Recently I came across The B Team, which is hoping to move world-wide business in a positive direction. The B Team describes itself as a "not-for-profit initiative that has been formed by a group of global business leaders to create a future where the purpose of business is to be a driving force for social, environmental and economic benefit." The mission is to be a, "catalyst for a better way of doing business for the wellbeing of people and the planet".
Co-founded by Richard Branson and Jochen Zeitz, Plan B seeks to put people and the planet alongside profit. Plan A -- where companies have been driven by the profit motive alone -- is no longer acceptable. Branson and Zeith are joined by supporters who make up the Founders Circle including: Derek Handley (founding CEO), Havas Media, Strive Masiyiwa, Joann McPike, Kering/PUMAVision, The Rockefeller Foundation, The Tiffany & Co. Foundation and Virgin Unite are all initial incubators of The B Team.
"Plan B seeks to serve as a catalyst, to help tip the movement for better business into the mainstream, and to amplify and leverage the work of others to achieve large-scale change. They go on to say that the only way to achieve the impact they seek at the scale required is through partnership, coalition building, multi-platform story-telling and in harnessing the energy and expertise of a growing community alongside the collective power, voice and influence of the B team members. Ultimately, the B team aims to forge a platform that thousands of business leaders can be a part of in every corner of the world."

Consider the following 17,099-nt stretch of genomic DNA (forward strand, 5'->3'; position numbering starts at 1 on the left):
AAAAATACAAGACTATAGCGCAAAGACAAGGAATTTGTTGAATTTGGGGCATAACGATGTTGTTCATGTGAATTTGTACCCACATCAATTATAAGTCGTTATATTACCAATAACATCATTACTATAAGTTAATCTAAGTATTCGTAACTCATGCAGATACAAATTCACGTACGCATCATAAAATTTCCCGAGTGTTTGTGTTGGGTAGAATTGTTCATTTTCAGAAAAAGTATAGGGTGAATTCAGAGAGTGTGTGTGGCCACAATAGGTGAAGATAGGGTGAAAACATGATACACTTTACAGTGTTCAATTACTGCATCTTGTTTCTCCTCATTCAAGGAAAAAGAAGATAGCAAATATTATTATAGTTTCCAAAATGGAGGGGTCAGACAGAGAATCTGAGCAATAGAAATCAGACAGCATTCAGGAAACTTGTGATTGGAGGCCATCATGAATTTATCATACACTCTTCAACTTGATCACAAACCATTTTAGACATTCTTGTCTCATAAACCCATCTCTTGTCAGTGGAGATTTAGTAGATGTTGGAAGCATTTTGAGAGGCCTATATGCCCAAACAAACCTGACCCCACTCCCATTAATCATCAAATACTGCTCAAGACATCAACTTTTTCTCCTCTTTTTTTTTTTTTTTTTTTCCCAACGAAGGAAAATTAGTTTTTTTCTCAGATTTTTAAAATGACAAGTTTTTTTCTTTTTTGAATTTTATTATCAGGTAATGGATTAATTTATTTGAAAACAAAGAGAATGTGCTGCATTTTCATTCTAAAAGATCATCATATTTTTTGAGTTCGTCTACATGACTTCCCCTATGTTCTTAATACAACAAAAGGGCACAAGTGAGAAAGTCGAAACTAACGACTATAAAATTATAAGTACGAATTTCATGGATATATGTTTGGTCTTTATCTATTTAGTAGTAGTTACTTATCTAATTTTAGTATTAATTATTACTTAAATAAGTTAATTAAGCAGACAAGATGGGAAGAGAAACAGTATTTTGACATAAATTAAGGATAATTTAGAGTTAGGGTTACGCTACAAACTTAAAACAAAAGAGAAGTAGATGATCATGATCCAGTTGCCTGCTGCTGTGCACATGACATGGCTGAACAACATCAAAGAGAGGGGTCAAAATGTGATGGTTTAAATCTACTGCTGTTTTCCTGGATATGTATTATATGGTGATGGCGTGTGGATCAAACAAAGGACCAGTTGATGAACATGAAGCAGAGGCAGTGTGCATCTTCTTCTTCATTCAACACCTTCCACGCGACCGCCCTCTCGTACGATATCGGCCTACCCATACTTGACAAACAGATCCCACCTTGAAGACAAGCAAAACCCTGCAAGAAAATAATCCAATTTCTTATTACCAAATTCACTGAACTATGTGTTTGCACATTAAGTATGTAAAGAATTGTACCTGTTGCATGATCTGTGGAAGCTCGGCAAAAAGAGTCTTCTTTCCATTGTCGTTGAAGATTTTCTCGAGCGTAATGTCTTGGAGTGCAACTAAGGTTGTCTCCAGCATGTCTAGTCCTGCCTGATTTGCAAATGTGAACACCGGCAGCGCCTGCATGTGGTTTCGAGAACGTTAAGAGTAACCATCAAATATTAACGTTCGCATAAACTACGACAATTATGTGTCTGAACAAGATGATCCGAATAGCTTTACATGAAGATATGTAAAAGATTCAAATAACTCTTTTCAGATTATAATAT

As its initial agenda Plan B identifies three major "future" challenges. 1) Bottom Line-Business has not accounted for the true cost of its activity and subsequent negative impacts on society and the environment. Plan B plans to focus on the long term, and aims to expand corporate accountability beyond financial gains to include negative and positive contributions to the economy, environment and society; 2) Incentives-Plan B plans to work with partners to develop new corporate and employee incentive structures and to identify and map both positive and harmful subsidies, helping to shift market and business behaviour toward incentives that maximise social, environmental and economic benefit; and 3) Leadership- accelerate a new kind of inclusive leadership underpinned by a moral compass of being FHPC-Fair, Honest, Positive and Creative. This is founded on cooperation and will be aimed at generating long term value for society, the economy and the environment.
Juxtapose the above with the fact that the United Nations is once again sounding the alarm about the urgent need to return to (and develop) a more sustainable, natural and organic system. This is the key point of a new publication from the UN Commission on Trade and Development (UNCTAD) titled "Trade and Environment Review 2013: Wake Up Before It's Too Late," which included contributions from more than 60 experts around the world. The report links global security and escalating conflicts with the urgent need to transform agriculture toward what it calls "ecological intensification." Yes, even global security may be at stake as food prices (and food price speculating) continue to rise. The report concludes, "This implies a rapid and significant shift from conventional, monoculture-based and high-external-input-dependent industrial production toward mosaics of sustainable, regenerative production systems that also considerably improve the productivity of small-scale farmers."